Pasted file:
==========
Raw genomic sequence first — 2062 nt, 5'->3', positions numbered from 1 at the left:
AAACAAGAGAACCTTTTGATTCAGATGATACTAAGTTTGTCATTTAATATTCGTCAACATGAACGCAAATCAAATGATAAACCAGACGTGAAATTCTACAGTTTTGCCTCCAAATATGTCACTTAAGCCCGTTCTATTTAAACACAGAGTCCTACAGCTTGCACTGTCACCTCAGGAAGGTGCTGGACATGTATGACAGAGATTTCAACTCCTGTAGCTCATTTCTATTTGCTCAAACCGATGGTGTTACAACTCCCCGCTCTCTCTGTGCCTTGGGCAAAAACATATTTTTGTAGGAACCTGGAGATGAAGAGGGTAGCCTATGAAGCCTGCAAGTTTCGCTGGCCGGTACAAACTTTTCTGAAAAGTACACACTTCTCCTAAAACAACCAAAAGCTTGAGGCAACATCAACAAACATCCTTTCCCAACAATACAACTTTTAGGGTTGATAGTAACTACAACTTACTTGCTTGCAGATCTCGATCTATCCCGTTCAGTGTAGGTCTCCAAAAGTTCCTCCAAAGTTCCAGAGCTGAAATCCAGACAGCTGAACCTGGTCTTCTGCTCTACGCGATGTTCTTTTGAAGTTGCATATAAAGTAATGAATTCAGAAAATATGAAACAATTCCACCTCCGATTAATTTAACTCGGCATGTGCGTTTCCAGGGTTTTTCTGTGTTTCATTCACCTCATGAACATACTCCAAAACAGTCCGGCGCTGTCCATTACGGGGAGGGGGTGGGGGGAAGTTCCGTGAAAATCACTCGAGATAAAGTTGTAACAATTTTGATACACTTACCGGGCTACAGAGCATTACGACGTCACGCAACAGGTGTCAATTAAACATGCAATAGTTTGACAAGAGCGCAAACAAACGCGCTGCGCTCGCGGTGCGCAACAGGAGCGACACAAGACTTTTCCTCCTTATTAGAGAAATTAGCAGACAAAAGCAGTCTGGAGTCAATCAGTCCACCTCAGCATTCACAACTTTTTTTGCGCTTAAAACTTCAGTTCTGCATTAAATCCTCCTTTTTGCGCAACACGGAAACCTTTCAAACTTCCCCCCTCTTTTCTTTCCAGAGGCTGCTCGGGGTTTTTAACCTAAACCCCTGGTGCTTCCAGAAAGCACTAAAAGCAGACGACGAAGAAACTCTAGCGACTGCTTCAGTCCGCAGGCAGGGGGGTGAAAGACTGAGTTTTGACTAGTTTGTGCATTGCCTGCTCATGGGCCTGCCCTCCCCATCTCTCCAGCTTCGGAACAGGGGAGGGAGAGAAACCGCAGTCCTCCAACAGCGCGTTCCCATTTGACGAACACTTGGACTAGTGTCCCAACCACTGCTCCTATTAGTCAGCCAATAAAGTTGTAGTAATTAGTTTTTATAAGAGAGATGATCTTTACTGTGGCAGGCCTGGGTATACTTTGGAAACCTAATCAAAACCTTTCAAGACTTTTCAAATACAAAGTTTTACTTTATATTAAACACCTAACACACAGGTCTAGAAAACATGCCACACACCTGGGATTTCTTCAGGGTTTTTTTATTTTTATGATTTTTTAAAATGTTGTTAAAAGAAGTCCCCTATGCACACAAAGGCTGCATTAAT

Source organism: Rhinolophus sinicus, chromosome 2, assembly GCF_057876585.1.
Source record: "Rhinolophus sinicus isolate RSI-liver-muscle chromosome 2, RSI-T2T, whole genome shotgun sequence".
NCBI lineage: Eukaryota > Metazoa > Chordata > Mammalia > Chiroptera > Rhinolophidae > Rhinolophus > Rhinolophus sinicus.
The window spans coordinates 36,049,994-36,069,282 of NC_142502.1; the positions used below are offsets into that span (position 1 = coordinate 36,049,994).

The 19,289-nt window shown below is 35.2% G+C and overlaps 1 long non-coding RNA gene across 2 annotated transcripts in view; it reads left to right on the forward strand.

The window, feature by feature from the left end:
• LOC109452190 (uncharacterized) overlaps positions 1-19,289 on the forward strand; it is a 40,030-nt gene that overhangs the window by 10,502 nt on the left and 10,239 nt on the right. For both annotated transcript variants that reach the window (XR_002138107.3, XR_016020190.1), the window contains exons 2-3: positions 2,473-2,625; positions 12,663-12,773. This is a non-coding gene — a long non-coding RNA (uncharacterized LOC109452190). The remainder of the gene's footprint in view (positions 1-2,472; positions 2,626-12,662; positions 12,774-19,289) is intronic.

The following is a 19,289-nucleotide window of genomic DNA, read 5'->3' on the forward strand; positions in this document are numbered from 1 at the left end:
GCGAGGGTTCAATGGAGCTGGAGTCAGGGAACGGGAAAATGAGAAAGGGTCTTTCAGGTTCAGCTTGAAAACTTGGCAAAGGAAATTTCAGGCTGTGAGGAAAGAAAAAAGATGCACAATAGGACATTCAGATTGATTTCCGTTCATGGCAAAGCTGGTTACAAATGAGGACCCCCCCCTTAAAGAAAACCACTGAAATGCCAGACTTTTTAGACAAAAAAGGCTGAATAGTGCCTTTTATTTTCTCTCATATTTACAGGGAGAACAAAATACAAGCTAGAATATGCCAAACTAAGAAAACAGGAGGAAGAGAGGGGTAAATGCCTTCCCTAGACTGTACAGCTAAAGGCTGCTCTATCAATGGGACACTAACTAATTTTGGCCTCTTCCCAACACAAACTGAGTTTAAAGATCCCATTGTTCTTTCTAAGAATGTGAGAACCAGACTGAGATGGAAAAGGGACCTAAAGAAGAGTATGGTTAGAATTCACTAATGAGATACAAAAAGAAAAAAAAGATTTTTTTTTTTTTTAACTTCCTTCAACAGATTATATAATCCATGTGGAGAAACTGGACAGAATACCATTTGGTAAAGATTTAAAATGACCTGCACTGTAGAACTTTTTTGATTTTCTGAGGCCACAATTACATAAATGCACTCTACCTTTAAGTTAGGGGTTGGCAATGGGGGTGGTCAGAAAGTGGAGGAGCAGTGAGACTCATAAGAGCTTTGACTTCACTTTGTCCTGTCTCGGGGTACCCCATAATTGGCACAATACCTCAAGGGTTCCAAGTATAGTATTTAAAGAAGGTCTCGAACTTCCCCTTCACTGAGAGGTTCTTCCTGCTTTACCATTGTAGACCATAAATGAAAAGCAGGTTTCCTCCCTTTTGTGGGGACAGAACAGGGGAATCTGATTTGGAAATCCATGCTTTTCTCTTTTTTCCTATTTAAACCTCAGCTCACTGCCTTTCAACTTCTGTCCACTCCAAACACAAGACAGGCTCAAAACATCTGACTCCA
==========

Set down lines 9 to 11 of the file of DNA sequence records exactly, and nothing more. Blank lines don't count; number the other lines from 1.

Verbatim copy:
• LOC109452190 (uncharacterized) overlaps positions 1-19,289 on the forward strand; it is a 40,030-nt gene that overhangs the window by 10,502 nt on the left and 10,239 nt on the right. For both annotated transcript variants that reach the window (XR_002138107.3, XR_016020190.1), the window contains exons 2-3: positions 2,473-2,625; positions 12,663-12,773. This is a non-coding gene — a long non-coding RNA (uncharacterized LOC109452190). The remainder of the gene's footprint in view (positions 1-2,472; positions 2,626-12,662; positions 12,774-19,289) is intronic.

The following is a 19,289-nucleotide window of genomic DNA, read 5'->3' on the forward strand; positions in this document are numbered from 1 at the left end:
GCGAGGGTTCAATGGAGCTGGAGTCAGGGAACGGGAAAATGAGAAAGGGTCTTTCAGGTTCAGCTTGAAAACTTGGCAAAGGAAATTTCAGGCTGTGAGGAAAGAAAAAAGATGCACAATAGGACATTCAGATTGATTTCCGTTCATGGCAAAGCTGGTTACAAATGAGGACCCCCCCCTTAAAGAAAACCACTGAAATGCCAGACTTTTTAGACAAAAAAGGCTGAATAGTGCCTTTTATTTTCTCTCATATTTACAGGGAGAACAAAATACAAGCTAGAATATGCCAAACTAAGAAAACAGGAGGAAGAGAGGGGTAAATGCCTTCCCTAGACTGTACAGCTAAAGGCTGCTCTATCAATGGGACACTAACTAATTTTGGCCTCTTCCCAACACAAACTGAGTTTAAAGATCCCATTGTTCTTTCTAAGAATGTGAGAACCAGACTGAGATGGAAAAGGGACCTAAAGAAGAGTATGGTTAGAATTCACTAATGAGATACAAAAAGAAAAAAAAGATTTTTTTTTTTTTTAACTTCCTTCAACAGATTATATAATCCATGTGGAGAAACTGGACAGAATACCATTTGGTAAAGATTTAAAATGACCTGCACTGTAGAACTTTTTTGATTTTCTGAGGCCACAATTACATAAATGCACTCTACCTTTAAGTTAGGGGTTGGCAATGGGGGTGGTCAGAAAGTGGAGGAGCAGTGAGACTCATAAGAGCTTTGACTTCACTTTGTCCTGTCTCGGGGTACCCCATAATTGGCACAATACCTCAAGGGTTCCAAGTATAGTATTTAAAGAAGGTCTCGAACTTCCCCTTCACTGAGAGGTTCTTCCTGCTTTACCATTGTAGACCATAAATGAAAAGCAGGTTTCCTCCCTTTTGTGGGGACAGAACAGGGGAATCTGATTTGGAAATCCATGCTTTTCTCTTTTTTCCTATTTAAACCTCAGCTCACTGCCTTTCAACTTCTGTCCACTCCAAACACAAGACAGGCTCAAAACATCTGACTCCA